18 SPOTLIGHT | Winter 2017


Territory and Office Locations ADMINISTRATIVE OFFICE 3755 Atherton Road Rocklin, CA 95765 916.780.1166 CAPITAL MARKETS 1446 Spring Street Suite 201 Paso Robles, CA 93446 805.237.0998

Yuba City Woodland

« Rocklin

Farm Credit West Administrative Office

DINUBA 940 W. El Monte Way Dinuba, CA 93618 559.591.9378

Hanford

Dinuba

Tulare Capital Markets Templeton Kern County Santa Maria

HANFORD 1111 W. Lacey Boulevard Hanford, CA 93230 559.584.2681

Ventura

IMPERIAL VALLEY 485 Business Park Way Imperial, CA 92251 760.355.0291

Tempe Imperial Valley Yuma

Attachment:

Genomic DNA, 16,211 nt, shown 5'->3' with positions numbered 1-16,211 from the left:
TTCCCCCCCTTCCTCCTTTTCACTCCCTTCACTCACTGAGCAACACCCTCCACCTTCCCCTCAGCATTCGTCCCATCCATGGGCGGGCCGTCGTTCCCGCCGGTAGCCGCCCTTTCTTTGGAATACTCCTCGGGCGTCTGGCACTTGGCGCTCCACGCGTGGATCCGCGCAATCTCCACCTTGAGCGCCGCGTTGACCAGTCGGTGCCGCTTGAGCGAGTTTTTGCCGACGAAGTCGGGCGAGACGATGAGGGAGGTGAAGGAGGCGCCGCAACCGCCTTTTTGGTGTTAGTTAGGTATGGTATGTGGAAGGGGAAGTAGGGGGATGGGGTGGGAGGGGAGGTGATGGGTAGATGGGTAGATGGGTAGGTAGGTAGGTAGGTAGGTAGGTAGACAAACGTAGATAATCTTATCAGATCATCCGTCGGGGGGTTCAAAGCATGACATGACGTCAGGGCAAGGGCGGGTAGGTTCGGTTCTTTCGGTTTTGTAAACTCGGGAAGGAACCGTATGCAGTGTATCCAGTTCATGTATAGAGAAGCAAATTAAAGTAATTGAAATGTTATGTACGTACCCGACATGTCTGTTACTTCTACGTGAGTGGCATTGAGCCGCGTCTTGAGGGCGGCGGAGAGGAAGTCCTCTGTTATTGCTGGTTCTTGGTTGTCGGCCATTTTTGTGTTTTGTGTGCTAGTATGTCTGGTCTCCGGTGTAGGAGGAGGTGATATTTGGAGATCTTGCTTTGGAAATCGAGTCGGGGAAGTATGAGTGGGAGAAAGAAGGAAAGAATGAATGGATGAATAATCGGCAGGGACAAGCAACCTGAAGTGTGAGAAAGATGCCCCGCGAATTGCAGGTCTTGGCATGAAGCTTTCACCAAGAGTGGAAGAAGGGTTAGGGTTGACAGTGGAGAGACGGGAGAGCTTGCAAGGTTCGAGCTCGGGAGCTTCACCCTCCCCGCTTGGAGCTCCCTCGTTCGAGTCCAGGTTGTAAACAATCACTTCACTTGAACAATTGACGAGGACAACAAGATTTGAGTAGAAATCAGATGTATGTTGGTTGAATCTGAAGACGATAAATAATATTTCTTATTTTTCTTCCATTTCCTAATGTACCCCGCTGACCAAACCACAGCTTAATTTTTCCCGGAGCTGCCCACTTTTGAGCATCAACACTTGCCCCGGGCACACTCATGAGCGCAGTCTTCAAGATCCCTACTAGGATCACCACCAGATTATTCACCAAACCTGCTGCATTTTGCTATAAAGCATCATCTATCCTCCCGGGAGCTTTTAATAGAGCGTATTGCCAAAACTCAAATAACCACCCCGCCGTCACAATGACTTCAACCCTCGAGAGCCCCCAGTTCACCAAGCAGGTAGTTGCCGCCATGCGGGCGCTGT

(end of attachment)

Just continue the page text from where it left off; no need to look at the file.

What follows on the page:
Rural Arizona/ Safford

KERN COUNTY

TEMPE

19628 Industry Parkway Drive Bakersfield, CA 93308 661.399.7360

3003 S. Fair Lane Tempe, AZ 85282 602.431.4100

RURAL ARIZONA / SAFFORD

TEMPLETON

VENTURA

YUBA CITY

1120 S. 20th Avenue Safford, AZ 85546 928.348.9571

175 Cow Meadow Place Paso Robles, CA 93446 805.434.3665

2031 Knoll Drive Ventura, CA 93003 805.477.1020

1800 Lassen Boulevard Yuba City, CA 95993 530.671.1420

SANTA MARIA

TULARE

WOODLAND

YUMA

1178 Tama Lane Santa Maria, CA 93455 805.922.7991

200 E. Cartmill Avenue Tulare, CA 93274 559.684.1478

440 Pioneer Avenue Woodland, CA 95776 530.666.3333

2490 S. 5th Avenue Yuma, AZ 85364 928.344.3200

Farm Credit West | Winter 2017 19


3755 Atherton Road Rocklin, CA 95677

HAPPY HOLIDAYS AND CHEERS TO THE NEW YEAR

FCW Spotlight Winter 2017